But enough of the history lesson, what does this song mean to me? Well, in grade 9 I started to rediscover U2. They were a band I always knew because my dad was a big fan and I remember a few of their albums from when I was quite young, but it wasn't until that year that I really delved into their music and started to appreciate them on my own terms. Achtung Baby was one of the albums in that initial phase. And to this date, it packs a punch.
But as for “The Fly,” I find myself often in awe with the lyrics. They're very introspective, clever, and insightful, but in some ways they're foreboding. It points out the flaws of humanity, as if witnessing us “like a fly from the wall.” And it explains the weakness of men; we buckle under love. It's fairly potent stuff actually.
Musically the band are on the top of their game. Bono sings in a deep voice in the shadows and then in the chorus switches to a gospel-like falsetto, its smoothness contrasting the thick guitar and thumping bass. On top of it all, the song features one of The Edge's finest guitar solos, thick with reverb and countless other effects I'm sure. “The Fly” remains a potent staple in any U2 fan's diet and is in the very heart of one of their finest releases.



12.) Radiohead – There There (2003)
My feelings toward the Hail To The Thief album is complicated as it's a strange collage of ideas, not all of which fit well together, but as a whole it remains quite fascinating and mostly enjoyable. But 2003 was a great year for me if not simply because it was the year I found Radiohead who would very quickly become one of my favourite bands and keep that spot to this very day. If I had to put a number on it, they would be number 2, with U2 as 1, as mentioned before.
“There There” started this beautiful love affair with Radiohead. But that's mostly on a personal note. I imagine for long time fans of the band, this was a chance for them to hear that Radiohead could still rock after their previous two albums departed from rock music into a more experimental direction. Although in more familiar territory, “There There” still feels like a unique entity as I can't see it working in the mix with songs from OK Computer, The Bends, or any other album of theirs. It works in Hail To The Thief only, and is one of the focal points of the album, a vital part of the fine thread of that album's schizophrenic identity.
The album opens with a drone and a deep drum beat and I find a strange amount of comfort from that beat. Perhaps it is that it reminds me of a beating heart, or perhaps it's there is something naturally soothing about the deep tone of it. The guitar chords they pick are interesting and sound almost like they shouldn't fit together, but they do and sounds really great. And while it's not a particularly innovative song as far as structure goes, this song formula is a great one. It goes through the verse, chorus, verse, chorus motions for a bit and then builds into a bridge and then a big climactic finish and I feel that that's where the song really takes off. It's just a great gritty guitar part that makes you just want to take off on stage, rocking out. It's terrific! I absolutely love it.
So, don't take my pointing out that this song follows a formula as a negative thing. In fact, it may be more bold for a band that spent the first few years of the new decade breaking every rule in the book to fall back on a familiar rock format. And why not? They're Radiohead. They can do whatever they want and somehow it still sounds amazing. They take that formula and make it the best it's ever been.



11.) Moby – God Moving Over the Face of the Waters (1995)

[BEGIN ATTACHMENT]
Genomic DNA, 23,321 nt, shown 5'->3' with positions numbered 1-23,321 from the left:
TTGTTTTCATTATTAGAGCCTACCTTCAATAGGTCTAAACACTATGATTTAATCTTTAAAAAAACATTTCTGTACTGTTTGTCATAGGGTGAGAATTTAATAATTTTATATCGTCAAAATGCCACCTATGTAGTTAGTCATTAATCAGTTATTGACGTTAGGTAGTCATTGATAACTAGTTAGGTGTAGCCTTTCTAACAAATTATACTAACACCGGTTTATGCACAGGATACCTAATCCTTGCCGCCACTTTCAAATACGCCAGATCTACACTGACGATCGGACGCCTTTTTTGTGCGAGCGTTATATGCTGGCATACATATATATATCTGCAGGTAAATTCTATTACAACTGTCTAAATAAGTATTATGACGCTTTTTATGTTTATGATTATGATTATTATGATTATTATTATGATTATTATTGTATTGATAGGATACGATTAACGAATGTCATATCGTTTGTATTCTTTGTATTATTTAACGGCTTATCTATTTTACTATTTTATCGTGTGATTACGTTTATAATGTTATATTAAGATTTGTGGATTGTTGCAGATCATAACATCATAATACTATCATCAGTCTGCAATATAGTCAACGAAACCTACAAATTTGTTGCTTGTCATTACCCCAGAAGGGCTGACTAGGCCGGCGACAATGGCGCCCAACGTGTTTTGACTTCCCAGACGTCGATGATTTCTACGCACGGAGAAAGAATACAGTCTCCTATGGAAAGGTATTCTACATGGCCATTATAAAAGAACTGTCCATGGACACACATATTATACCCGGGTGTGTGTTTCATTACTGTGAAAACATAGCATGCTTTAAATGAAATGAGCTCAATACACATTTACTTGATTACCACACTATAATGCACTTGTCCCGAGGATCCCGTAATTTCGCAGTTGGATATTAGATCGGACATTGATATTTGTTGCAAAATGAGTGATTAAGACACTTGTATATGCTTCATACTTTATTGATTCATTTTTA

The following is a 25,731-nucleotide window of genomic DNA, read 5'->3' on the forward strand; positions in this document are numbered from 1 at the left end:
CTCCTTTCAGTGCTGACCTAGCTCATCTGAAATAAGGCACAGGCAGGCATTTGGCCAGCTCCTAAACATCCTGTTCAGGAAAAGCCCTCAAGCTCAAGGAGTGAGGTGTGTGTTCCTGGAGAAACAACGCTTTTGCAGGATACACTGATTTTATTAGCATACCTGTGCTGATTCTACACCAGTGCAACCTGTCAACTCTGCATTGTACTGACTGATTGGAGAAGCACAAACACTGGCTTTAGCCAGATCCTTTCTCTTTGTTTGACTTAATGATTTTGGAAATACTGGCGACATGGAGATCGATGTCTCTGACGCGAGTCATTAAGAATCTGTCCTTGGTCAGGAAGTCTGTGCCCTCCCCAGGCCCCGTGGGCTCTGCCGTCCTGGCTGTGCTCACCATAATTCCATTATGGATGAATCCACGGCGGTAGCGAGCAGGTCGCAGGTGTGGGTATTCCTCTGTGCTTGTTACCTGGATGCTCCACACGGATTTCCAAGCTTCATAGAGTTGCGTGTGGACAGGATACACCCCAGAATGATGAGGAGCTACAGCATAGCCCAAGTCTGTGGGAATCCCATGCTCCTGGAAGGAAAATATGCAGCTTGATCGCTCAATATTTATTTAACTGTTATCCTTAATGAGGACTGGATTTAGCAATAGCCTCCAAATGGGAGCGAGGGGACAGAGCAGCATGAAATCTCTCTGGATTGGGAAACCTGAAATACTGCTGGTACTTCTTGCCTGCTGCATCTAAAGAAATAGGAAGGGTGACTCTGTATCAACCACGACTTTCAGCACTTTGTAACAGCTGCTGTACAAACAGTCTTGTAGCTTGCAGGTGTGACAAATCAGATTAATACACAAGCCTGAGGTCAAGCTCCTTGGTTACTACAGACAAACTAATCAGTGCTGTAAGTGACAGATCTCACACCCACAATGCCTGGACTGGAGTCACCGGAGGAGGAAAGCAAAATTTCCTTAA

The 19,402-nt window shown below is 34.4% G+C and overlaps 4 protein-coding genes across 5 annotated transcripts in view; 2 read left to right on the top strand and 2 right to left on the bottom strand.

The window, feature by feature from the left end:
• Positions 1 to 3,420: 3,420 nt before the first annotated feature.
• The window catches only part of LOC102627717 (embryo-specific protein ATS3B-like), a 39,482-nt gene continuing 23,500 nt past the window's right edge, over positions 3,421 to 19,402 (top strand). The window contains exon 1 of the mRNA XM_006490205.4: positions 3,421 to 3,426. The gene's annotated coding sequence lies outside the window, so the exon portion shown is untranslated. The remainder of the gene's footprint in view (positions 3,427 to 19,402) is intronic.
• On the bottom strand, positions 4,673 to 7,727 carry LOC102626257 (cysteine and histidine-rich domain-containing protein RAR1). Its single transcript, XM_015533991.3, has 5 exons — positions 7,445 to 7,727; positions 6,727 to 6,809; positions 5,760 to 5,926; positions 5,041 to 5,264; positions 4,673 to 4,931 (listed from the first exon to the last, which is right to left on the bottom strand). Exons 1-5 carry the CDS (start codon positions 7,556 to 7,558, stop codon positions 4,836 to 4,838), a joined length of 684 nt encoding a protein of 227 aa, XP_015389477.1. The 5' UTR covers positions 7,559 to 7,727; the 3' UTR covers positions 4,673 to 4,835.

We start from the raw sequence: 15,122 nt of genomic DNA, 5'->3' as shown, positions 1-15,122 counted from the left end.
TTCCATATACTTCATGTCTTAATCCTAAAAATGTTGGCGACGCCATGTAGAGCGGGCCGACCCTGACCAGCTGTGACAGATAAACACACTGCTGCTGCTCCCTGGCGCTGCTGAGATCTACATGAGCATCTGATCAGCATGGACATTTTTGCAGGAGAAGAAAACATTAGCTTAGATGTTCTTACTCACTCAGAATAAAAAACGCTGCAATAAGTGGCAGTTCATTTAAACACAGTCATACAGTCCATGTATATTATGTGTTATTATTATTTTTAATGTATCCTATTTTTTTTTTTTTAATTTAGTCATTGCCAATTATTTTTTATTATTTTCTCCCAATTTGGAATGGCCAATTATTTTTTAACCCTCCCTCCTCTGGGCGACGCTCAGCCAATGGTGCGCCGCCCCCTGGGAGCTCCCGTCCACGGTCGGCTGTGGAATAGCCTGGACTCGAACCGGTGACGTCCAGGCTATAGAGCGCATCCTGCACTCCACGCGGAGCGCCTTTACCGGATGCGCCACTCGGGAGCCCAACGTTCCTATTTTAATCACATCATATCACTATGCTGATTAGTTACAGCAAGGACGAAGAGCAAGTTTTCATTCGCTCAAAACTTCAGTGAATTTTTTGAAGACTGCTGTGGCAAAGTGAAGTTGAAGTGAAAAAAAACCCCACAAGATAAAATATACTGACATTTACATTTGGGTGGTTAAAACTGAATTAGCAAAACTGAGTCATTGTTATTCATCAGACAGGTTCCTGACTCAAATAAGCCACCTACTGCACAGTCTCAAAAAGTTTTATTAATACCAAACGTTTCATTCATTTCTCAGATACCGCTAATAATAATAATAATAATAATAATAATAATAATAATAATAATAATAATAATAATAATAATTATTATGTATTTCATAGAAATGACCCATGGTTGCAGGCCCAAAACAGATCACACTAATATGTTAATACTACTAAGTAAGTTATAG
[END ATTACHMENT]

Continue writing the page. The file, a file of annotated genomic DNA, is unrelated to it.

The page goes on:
After listening to Moby's Play and falling in love with the album, I was interesting in digging into some of his earlier works. I remember I was at school during an improv team practice and at some point I mentioned Moby. One of the girls on the team said that she loved his song “God Moving Over the Face of the Waters” and found it to be one of the most beautiful pieces of music she ever heard. So, not long after that I took a trip to A&B Sound (RIP) and started looking through Moby's catalogue. I came across the 1995 album Everything is Wrong and saw the aforementioned song on the back. I bought the album and gave it a spin. Now, all in all, it's a very strange, eclectic album, but not without some truly amazing moments. And one of the finest moment on it, and in Moby's whole long career, is his emotional epic instrumental track, “God Moving Over the Face of the Waters.” My teammate was right; it is absolutely beautiful.
And it's not an overly interesting song as far as structure goes. It's actually relatively simple. Moby takes a piano part, loops it, builds on that with more piano, loops that, brings in a synth loop, and then another and so on, then he takes away certain tracks at certain times and puts them back for dramatic effect. It's a fairly typical layered song that just builds and builds with more tracks... but everything fits together so well. The loops and beautiful, the chords are majestic, and everything moves, builds, takes away, at the perfect pace. I really can't say how much work went into this song simply because I am not Moby, but I imagine that once it started to take shape, he felt truly inspired and moved by the music.
And that's how I feel when I hear this song. I feel inspired. I feel emotional. I feel warmth. I feel sadness. I get so much out of this song, the whole time Moby never says a word. And I think that there is something to admire in that. Many of the songs on here I find a lot of emotional connectivity through the words sung or the voice of the singer, but here, all is conveyed through notes and chords layered on top on one another.

Moby has continued to be one of my favourite artists. He is earnest, intelligent and prolific and truly believes in the music he makes, all while remaining humble and grateful for his level of success. And I am also grateful for Moby's music as it has helped enrich my life though the years.